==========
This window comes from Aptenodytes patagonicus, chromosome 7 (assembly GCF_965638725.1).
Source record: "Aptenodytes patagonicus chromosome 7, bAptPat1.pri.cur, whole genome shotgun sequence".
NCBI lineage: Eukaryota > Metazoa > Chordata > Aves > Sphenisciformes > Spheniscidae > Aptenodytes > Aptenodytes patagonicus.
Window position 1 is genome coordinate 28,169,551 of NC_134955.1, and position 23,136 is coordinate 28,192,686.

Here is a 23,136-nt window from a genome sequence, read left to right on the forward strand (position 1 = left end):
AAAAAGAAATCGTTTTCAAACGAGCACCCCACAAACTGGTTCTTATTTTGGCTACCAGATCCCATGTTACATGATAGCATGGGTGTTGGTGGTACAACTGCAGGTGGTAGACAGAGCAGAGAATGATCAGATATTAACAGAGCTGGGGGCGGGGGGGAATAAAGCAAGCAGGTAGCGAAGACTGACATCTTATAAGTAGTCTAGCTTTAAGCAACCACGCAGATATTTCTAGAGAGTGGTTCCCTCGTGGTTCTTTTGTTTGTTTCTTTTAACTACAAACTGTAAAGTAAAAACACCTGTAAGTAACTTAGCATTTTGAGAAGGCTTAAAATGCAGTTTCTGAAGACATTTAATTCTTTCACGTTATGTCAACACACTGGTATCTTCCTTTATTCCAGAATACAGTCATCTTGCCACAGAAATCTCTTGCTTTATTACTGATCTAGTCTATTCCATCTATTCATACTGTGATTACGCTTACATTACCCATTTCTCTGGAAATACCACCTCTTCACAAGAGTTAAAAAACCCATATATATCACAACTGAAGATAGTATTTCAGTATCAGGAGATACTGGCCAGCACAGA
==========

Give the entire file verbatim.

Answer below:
This window comes from Aptenodytes patagonicus, chromosome 7 (assembly GCF_965638725.1).
Source record: "Aptenodytes patagonicus chromosome 7, bAptPat1.pri.cur, whole genome shotgun sequence".
NCBI lineage: Eukaryota > Metazoa > Chordata > Aves > Sphenisciformes > Spheniscidae > Aptenodytes > Aptenodytes patagonicus.
Window position 1 is genome coordinate 28,169,551 of NC_134955.1, and position 23,136 is coordinate 28,192,686.

Here is a 23,136-nt window from a genome sequence, read left to right on the forward strand (position 1 = left end):
AAAAAGAAATCGTTTTCAAACGAGCACCCCACAAACTGGTTCTTATTTTGGCTACCAGATCCCATGTTACATGATAGCATGGGTGTTGGTGGTACAACTGCAGGTGGTAGACAGAGCAGAGAATGATCAGATATTAACAGAGCTGGGGGCGGGGGGGAATAAAGCAAGCAGGTAGCGAAGACTGACATCTTATAAGTAGTCTAGCTTTAAGCAACCACGCAGATATTTCTAGAGAGTGGTTCCCTCGTGGTTCTTTTGTTTGTTTCTTTTAACTACAAACTGTAAAGTAAAAACACCTGTAAGTAACTTAGCATTTTGAGAAGGCTTAAAATGCAGTTTCTGAAGACATTTAATTCTTTCACGTTATGTCAACACACTGGTATCTTCCTTTATTCCAGAATACAGTCATCTTGCCACAGAAATCTCTTGCTTTATTACTGATCTAGTCTATTCCATCTATTCATACTGTGATTACGCTTACATTACCCATTTCTCTGGAAATACCACCTCTTCACAAGAGTTAAAAAACCCATATATATCACAACTGAAGATAGTATTTCAGTATCAGGAGATACTGGCCAGCACAGA